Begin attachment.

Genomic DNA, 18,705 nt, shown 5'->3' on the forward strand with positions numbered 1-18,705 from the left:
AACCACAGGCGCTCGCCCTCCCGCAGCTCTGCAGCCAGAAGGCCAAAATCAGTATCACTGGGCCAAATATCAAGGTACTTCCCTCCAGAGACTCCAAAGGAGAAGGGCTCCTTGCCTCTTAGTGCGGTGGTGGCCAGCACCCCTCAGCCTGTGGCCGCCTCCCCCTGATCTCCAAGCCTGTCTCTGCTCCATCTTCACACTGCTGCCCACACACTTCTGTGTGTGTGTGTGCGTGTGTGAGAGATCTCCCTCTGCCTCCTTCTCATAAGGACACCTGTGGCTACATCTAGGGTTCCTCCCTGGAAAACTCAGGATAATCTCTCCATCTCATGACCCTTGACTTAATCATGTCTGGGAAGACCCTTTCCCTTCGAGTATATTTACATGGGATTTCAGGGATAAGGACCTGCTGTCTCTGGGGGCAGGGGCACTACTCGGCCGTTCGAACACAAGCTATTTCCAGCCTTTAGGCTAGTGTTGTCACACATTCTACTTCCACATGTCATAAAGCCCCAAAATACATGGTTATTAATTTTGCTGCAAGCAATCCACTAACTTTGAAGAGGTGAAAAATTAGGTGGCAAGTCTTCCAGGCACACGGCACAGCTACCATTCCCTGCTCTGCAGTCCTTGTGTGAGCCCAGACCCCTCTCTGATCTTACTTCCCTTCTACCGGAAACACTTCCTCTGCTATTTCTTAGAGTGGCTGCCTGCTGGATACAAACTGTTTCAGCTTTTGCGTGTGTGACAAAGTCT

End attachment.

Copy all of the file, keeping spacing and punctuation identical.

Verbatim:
Genomic DNA, 18,705 nt, shown 5'->3' on the forward strand with positions numbered 1-18,705 from the left:
AACCACAGGCGCTCGCCCTCCCGCAGCTCTGCAGCCAGAAGGCCAAAATCAGTATCACTGGGCCAAATATCAAGGTACTTCCCTCCAGAGACTCCAAAGGAGAAGGGCTCCTTGCCTCTTAGTGCGGTGGTGGCCAGCACCCCTCAGCCTGTGGCCGCCTCCCCCTGATCTCCAAGCCTGTCTCTGCTCCATCTTCACACTGCTGCCCACACACTTCTGTGTGTGTGTGTGCGTGTGTGAGAGATCTCCCTCTGCCTCCTTCTCATAAGGACACCTGTGGCTACATCTAGGGTTCCTCCCTGGAAAACTCAGGATAATCTCTCCATCTCATGACCCTTGACTTAATCATGTCTGGGAAGACCCTTTCCCTTCGAGTATATTTACATGGGATTTCAGGGATAAGGACCTGCTGTCTCTGGGGGCAGGGGCACTACTCGGCCGTTCGAACACAAGCTATTTCCAGCCTTTAGGCTAGTGTTGTCACACATTCTACTTCCACATGTCATAAAGCCCCAAAATACATGGTTATTAATTTTGCTGCAAGCAATCCACTAACTTTGAAGAGGTGAAAAATTAGGTGGCAAGTCTTCCAGGCACACGGCACAGCTACCATTCCCTGCTCTGCAGTCCTTGTGTGAGCCCAGACCCCTCTCTGATCTTACTTCCCTTCTACCGGAAACACTTCCTCTGCTATTTCTTAGAGTGGCTGCCTGCTGGATACAAACTGTTTCAGCTTTTGCGTGTGTGACAAAGTCT